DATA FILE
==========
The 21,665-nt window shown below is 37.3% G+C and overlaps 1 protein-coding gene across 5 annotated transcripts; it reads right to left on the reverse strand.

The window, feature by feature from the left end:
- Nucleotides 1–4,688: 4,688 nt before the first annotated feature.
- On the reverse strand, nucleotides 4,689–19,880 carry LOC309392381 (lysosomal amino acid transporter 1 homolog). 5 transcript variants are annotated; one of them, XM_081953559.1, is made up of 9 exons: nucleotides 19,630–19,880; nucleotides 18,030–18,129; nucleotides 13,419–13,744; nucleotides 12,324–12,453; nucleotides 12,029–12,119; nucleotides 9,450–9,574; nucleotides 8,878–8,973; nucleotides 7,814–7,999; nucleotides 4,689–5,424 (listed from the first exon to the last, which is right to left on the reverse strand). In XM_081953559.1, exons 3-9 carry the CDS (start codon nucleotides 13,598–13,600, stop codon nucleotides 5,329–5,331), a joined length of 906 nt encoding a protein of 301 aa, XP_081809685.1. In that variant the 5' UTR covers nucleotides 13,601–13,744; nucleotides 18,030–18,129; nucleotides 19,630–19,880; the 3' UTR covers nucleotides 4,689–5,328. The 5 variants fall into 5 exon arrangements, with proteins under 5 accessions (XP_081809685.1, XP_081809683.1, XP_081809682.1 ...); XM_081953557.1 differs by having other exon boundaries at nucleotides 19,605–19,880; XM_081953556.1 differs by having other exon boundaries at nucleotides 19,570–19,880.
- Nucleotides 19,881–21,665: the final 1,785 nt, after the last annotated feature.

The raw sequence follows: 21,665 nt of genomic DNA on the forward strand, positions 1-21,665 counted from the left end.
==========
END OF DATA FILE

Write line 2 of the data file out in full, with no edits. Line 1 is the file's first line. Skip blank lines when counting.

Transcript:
The window, feature by feature from the left end: